Reuben Smith

Giro Empire ACC

Choosing the right 
shoe is imperative for control and performance on the bike. Steve Hogg’s recent article (issue #190)  explained the body’s hierarchy of muscle deployment — when the foot is securely held, the body can focus on delivery of power rather than its natural first inclinations of stability and safety.
Giro’s Empire shoes feature the Supernatural Fit system; a choice of arch supports that provide some comfort, but they also help to secure your foot inside the shoe. The inserts attach with velcro to the insole blending in perfectly so there’s no step or ridge at the join.
 Easton continue to provide the stiff carbon footbed for the Giro shoes. There’s no deflection in the sole and power delivery is very good. (Just as a comparison, if you haven’t ridden a bike with joggers lately, give it a try!) The sole has a fore/aft and lateral gauge printed on it to assist with cleat installation.
The one piece uppers are a breathable synthetic fibre. The perforations allow some minimal air flow and there is a small mesh vent in the carbon sole, but if you are looking for serious ventilation in your shoes look elsewhere.  The lace up closure is somewhat reminiscent of old-school bowling shoes.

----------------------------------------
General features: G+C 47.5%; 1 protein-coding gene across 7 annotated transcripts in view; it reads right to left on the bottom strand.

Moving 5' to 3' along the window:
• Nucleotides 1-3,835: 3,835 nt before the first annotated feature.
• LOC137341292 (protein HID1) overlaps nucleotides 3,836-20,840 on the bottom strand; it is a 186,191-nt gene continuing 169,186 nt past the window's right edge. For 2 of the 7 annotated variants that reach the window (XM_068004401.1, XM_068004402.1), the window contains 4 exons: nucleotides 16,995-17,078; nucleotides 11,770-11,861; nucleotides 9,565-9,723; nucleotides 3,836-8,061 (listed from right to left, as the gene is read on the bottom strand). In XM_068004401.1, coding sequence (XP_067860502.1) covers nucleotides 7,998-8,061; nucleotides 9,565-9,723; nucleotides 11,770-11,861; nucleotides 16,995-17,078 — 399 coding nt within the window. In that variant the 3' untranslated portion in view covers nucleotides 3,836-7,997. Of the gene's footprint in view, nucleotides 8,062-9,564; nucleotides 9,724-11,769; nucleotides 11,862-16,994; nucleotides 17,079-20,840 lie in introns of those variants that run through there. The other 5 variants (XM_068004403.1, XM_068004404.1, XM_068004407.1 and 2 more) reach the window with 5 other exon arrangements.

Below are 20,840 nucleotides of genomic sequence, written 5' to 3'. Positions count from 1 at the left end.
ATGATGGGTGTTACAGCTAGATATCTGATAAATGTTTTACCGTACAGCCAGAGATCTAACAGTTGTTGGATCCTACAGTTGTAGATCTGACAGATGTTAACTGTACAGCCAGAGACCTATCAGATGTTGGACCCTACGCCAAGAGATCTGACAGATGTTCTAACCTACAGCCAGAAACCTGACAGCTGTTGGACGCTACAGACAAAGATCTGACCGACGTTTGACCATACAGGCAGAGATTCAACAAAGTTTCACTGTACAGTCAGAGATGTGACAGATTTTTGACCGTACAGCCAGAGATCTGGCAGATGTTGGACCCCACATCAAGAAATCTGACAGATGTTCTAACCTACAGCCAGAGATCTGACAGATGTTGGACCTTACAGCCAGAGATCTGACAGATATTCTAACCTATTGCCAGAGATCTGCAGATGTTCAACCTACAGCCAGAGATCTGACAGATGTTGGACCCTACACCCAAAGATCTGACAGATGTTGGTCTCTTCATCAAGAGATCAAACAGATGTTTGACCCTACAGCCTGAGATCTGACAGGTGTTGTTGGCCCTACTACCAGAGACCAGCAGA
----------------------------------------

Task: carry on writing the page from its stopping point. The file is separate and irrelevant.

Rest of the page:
The laces never came undone despite my initial concerns, and there’s actually a slot in the tongue to retain the end of the lace.   Some might find they want a bit more rigidity to rip into a sprint, or smash up a hill but there’s no option for on the fly adjustment as with modern ratchet or boa systems. 
The Empires have a level of elegance beyond the aggressive looking plastic offerings of some other brands, but this laid back appearance belies their technical construction and resulting performance delivery. They may not be first choice in summer for the lack of cooling vents, but I found them stiff and efficient and as a result of the insole supports and laces, a comfortable and conforming fit. 274g each (size 46) RRP: $289. 
Distributed by Sheppard Industries Ltd


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Reuben Smith

Scicon AeroComfort 2.0 Bike Bag

While understanding the incremental gains, Steve is philosophical. Changing from 172.5 to 175mm is an increase of 1.45%.

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